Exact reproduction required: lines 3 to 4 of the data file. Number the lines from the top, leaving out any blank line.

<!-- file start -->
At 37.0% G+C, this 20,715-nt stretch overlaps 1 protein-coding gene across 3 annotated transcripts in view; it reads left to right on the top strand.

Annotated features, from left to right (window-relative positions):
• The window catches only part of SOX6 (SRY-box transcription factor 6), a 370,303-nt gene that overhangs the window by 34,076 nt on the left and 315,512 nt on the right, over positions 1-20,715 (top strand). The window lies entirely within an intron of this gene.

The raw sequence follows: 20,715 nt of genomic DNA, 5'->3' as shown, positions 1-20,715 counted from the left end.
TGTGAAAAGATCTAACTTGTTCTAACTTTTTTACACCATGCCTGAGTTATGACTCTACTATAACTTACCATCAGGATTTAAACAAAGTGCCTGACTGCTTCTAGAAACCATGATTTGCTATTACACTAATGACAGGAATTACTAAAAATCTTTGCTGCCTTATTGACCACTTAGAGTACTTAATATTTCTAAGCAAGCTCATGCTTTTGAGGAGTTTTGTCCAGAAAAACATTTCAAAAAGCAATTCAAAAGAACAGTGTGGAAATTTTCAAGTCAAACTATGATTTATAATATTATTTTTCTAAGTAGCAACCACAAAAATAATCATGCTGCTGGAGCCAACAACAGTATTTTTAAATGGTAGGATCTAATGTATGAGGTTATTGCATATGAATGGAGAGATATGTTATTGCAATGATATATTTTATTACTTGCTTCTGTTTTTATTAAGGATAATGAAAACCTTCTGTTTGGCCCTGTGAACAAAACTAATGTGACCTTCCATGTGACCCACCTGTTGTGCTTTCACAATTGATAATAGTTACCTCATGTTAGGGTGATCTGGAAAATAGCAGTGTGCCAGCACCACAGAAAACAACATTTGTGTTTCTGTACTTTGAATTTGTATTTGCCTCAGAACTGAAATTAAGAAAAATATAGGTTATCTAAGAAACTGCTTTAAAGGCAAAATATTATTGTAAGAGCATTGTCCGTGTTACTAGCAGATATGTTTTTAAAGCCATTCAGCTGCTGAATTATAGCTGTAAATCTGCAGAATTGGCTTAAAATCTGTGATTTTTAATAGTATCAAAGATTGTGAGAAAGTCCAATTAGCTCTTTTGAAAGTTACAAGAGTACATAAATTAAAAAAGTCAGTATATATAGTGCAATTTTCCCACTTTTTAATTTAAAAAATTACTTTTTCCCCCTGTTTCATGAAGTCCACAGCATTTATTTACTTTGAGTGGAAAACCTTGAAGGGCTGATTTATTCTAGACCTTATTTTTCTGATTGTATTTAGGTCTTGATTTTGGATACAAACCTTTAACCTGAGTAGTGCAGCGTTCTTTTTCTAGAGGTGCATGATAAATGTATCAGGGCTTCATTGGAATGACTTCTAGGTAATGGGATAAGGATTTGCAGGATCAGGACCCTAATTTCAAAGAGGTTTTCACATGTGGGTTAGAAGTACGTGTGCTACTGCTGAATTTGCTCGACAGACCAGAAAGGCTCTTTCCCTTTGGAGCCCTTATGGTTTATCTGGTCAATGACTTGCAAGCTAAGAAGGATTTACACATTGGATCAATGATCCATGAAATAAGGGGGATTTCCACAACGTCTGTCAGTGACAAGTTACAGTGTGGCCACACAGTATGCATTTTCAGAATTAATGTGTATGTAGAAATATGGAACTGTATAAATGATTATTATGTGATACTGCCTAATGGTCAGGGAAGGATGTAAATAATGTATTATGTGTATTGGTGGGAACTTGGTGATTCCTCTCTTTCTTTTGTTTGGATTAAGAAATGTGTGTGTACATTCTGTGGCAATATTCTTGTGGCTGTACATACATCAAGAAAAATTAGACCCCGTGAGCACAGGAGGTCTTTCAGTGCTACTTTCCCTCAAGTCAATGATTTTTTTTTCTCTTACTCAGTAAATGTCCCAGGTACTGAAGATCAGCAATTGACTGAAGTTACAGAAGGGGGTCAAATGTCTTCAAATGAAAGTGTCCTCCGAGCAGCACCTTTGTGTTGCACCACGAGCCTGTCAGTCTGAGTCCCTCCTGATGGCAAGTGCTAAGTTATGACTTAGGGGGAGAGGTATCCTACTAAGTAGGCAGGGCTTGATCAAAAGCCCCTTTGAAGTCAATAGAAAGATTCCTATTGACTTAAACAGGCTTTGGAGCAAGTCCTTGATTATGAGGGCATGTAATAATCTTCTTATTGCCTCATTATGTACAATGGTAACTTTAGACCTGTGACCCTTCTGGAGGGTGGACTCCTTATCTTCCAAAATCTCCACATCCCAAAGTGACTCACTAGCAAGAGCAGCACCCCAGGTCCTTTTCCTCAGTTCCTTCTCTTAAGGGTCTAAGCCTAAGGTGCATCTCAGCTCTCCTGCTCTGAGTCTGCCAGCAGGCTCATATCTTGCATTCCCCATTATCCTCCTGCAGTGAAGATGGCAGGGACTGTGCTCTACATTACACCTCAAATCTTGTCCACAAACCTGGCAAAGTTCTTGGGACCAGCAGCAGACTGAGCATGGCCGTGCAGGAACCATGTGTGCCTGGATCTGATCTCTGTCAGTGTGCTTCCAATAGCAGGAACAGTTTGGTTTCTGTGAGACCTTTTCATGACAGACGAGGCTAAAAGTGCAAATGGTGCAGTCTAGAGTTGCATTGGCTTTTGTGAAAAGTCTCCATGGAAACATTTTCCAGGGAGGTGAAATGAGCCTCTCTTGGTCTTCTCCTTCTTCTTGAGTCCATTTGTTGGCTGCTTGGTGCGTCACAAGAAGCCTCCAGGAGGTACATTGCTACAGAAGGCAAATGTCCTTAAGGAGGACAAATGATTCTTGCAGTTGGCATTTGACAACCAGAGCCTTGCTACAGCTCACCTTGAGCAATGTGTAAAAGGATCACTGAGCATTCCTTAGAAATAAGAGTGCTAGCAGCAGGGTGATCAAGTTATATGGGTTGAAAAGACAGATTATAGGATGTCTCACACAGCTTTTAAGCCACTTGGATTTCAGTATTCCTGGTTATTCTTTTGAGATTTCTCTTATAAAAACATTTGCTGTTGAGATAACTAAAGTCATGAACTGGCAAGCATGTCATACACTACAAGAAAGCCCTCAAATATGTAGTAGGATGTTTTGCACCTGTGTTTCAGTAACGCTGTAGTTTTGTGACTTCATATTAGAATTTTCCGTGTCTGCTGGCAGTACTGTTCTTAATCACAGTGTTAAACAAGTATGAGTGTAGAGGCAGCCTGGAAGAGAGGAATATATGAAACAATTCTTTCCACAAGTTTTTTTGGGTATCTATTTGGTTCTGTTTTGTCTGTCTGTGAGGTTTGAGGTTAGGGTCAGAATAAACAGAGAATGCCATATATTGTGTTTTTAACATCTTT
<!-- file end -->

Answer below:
• The window catches only part of SOX6 (SRY-box transcription factor 6), a 370,303-nt gene that overhangs the window by 34,076 nt on the left and 315,512 nt on the right, over positions 1-20,715 (top strand). The window lies entirely within an intron of this gene.

The raw sequence follows: 20,715 nt of genomic DNA, 5'->3' as shown, positions 1-20,715 counted from the left end.